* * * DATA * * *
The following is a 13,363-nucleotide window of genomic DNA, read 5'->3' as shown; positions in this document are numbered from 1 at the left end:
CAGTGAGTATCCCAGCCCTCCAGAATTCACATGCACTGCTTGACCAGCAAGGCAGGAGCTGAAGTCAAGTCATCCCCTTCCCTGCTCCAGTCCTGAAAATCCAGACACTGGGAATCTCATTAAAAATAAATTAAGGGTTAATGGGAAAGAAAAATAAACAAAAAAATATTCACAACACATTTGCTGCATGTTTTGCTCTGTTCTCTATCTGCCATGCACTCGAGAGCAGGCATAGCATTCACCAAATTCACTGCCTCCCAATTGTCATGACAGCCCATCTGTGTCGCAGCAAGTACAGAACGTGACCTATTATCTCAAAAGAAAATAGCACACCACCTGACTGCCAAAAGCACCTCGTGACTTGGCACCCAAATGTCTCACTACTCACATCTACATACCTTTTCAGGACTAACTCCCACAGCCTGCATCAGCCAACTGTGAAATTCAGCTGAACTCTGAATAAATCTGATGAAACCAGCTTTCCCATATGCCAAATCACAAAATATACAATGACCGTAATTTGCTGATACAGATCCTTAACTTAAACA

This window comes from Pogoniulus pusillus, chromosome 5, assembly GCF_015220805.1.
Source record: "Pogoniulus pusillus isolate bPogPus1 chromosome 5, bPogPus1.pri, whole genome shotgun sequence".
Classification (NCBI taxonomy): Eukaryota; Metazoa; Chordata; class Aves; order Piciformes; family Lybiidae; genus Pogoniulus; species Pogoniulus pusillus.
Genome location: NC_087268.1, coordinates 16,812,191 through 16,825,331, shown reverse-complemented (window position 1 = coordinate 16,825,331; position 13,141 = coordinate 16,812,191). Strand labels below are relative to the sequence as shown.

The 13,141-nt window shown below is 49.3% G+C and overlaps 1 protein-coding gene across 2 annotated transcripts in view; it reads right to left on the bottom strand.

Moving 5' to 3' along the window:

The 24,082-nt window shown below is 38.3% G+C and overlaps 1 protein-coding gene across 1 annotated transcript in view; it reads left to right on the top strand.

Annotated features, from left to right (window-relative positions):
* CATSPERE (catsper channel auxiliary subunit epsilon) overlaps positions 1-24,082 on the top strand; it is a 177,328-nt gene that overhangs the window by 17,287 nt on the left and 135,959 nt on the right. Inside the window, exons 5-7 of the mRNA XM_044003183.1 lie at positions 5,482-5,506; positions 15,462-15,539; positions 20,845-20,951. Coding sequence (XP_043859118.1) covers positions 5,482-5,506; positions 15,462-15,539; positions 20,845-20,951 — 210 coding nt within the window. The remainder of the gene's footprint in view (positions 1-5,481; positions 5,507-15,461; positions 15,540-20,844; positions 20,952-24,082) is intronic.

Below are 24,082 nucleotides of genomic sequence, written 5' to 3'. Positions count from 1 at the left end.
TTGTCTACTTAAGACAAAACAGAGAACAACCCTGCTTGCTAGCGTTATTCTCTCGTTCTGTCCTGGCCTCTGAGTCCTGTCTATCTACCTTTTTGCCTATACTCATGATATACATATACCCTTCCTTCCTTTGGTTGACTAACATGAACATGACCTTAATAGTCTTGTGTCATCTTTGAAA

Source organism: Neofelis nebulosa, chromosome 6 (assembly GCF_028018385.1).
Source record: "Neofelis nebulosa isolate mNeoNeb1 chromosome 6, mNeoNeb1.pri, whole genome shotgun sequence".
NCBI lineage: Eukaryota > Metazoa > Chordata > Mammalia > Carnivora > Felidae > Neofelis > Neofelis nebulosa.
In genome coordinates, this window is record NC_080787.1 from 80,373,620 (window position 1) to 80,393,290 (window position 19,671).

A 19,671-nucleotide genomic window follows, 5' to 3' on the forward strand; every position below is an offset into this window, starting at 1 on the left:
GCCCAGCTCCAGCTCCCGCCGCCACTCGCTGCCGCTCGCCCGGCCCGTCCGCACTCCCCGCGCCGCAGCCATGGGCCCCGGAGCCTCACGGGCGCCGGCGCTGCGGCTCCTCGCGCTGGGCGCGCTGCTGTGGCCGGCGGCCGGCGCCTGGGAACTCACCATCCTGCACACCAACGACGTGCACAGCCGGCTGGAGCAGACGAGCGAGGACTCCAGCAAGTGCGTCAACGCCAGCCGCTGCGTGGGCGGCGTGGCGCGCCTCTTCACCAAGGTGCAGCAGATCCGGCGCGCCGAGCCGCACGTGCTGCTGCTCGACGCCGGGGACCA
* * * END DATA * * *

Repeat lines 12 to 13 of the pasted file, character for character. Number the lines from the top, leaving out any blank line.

Below are 24,082 nucleotides of genomic sequence, written 5' to 3'. Positions count from 1 at the left end.
TTGTCTACTTAAGACAAAACAGAGAACAACCCTGCTTGCTAGCGTTATTCTCTCGTTCTGTCCTGGCCTCTGAGTCCTGTCTATCTACCTTTTTGCCTATACTCATGATATACATATACCCTTCCTTCCTTTGGTTGACTAACATGAACATGACCTTAATAGTCTTGTGTCATCTTTGAAA